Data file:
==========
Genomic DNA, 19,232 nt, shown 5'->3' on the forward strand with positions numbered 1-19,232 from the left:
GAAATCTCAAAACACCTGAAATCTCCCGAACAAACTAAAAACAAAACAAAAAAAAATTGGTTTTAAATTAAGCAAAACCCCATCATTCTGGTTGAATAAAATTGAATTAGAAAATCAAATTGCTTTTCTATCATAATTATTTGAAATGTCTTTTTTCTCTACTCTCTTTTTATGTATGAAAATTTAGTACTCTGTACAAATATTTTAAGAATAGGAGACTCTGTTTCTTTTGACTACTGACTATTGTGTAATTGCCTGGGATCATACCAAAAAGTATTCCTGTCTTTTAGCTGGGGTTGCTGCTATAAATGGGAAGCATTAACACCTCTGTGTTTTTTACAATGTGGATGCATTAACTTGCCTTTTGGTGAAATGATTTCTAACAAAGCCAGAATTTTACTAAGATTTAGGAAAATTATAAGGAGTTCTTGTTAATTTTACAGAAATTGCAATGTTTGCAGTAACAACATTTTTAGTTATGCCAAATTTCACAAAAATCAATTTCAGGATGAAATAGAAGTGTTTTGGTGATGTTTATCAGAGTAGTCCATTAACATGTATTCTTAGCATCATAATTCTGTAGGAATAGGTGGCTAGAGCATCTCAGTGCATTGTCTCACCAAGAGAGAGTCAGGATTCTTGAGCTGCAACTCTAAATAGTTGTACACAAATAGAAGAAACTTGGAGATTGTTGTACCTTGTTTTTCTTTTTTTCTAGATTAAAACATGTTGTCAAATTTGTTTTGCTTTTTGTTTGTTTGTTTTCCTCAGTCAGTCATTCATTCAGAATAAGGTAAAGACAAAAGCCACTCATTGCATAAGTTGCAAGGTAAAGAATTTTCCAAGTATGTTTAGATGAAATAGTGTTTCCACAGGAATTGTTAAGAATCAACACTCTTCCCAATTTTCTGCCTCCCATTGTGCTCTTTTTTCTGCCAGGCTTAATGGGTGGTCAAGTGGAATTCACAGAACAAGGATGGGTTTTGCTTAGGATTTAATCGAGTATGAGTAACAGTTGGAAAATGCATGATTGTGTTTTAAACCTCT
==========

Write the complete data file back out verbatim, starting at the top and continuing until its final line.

Genomic DNA, 19,232 nt, shown 5'->3' on the forward strand with positions numbered 1-19,232 from the left:
GAAATCTCAAAACACCTGAAATCTCCCGAACAAACTAAAAACAAAACAAAAAAAAATTGGTTTTAAATTAAGCAAAACCCCATCATTCTGGTTGAATAAAATTGAATTAGAAAATCAAATTGCTTTTCTATCATAATTATTTGAAATGTCTTTTTTCTCTACTCTCTTTTTATGTATGAAAATTTAGTACTCTGTACAAATATTTTAAGAATAGGAGACTCTGTTTCTTTTGACTACTGACTATTGTGTAATTGCCTGGGATCATACCAAAAAGTATTCCTGTCTTTTAGCTGGGGTTGCTGCTATAAATGGGAAGCATTAACACCTCTGTGTTTTTTACAATGTGGATGCATTAACTTGCCTTTTGGTGAAATGATTTCTAACAAAGCCAGAATTTTACTAAGATTTAGGAAAATTATAAGGAGTTCTTGTTAATTTTACAGAAATTGCAATGTTTGCAGTAACAACATTTTTAGTTATGCCAAATTTCACAAAAATCAATTTCAGGATGAAATAGAAGTGTTTTGGTGATGTTTATCAGAGTAGTCCATTAACATGTATTCTTAGCATCATAATTCTGTAGGAATAGGTGGCTAGAGCATCTCAGTGCATTGTCTCACCAAGAGAGAGTCAGGATTCTTGAGCTGCAACTCTAAATAGTTGTACACAAATAGAAGAAACTTGGAGATTGTTGTACCTTGTTTTTCTTTTTTTCTAGATTAAAACATGTTGTCAAATTTGTTTTGCTTTTTGTTTGTTTGTTTTCCTCAGTCAGTCATTCATTCAGAATAAGGTAAAGACAAAAGCCACTCATTGCATAAGTTGCAAGGTAAAGAATTTTCCAAGTATGTTTAGATGAAATAGTGTTTCCACAGGAATTGTTAAGAATCAACACTCTTCCCAATTTTCTGCCTCCCATTGTGCTCTTTTTTCTGCCAGGCTTAATGGGTGGTCAAGTGGAATTCACAGAACAAGGATGGGTTTTGCTTAGGATTTAATCGAGTATGAGTAACAGTTGGAAAATGCATGATTGTGTTTTAAACCTCT